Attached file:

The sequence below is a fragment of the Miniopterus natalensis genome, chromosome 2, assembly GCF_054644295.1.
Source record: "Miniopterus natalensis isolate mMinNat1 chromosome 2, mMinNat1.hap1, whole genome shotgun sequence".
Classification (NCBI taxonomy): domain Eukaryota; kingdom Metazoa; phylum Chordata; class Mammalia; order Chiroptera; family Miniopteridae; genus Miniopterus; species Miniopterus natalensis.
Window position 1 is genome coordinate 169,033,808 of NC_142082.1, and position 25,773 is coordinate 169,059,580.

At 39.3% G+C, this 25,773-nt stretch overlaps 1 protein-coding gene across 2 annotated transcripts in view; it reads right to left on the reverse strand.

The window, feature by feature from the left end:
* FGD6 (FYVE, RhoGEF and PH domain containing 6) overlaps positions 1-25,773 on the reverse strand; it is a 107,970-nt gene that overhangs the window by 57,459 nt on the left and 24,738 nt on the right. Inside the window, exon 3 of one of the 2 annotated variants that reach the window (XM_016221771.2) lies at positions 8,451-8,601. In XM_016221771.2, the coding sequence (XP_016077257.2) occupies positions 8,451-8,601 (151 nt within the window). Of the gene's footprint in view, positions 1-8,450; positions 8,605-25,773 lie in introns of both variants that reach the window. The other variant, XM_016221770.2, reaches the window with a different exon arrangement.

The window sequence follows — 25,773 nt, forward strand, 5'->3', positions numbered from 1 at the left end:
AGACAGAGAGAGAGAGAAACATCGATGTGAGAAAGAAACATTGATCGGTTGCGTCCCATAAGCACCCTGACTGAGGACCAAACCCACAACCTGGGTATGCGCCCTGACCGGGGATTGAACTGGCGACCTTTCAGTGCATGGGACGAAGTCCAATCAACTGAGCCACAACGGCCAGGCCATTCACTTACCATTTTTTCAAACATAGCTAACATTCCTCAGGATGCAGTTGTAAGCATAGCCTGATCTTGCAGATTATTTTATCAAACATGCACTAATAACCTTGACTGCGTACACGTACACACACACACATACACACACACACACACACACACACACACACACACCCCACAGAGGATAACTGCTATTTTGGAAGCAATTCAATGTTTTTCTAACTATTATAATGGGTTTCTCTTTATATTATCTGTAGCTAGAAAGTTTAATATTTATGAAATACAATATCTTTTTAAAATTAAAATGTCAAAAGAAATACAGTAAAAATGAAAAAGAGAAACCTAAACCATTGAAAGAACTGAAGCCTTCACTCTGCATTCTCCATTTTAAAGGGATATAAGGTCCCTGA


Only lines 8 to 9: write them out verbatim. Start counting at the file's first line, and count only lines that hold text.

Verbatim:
The window sequence follows — 25,773 nt, forward strand, 5'->3', positions numbered from 1 at the left end:
AGACAGAGAGAGAGAGAAACATCGATGTGAGAAAGAAACATTGATCGGTTGCGTCCCATAAGCACCCTGACTGAGGACCAAACCCACAACCTGGGTATGCGCCCTGACCGGGGATTGAACTGGCGACCTTTCAGTGCATGGGACGAAGTCCAATCAACTGAGCCACAACGGCCAGGCCATTCACTTACCATTTTTTCAAACATAGCTAACATTCCTCAGGATGCAGTTGTAAGCATAGCCTGATCTTGCAGATTATTTTATCAAACATGCACTAATAACCTTGACTGCGTACACGTACACACACACACATACACACACACACACACACACACACACACACACACCCCACAGAGGATAACTGCTATTTTGGAAGCAATTCAATGTTTTTCTAACTATTATAATGGGTTTCTCTTTATATTATCTGTAGCTAGAAAGTTTAATATTTATGAAATACAATATCTTTTTAAAATTAAAATGTCAAAAGAAATACAGTAAAAATGAAAAAGAGAAACCTAAACCATTGAAAGAACTGAAGCCTTCACTCTGCATTCTCCATTTTAAAGGGATATAAGGTCCCTGA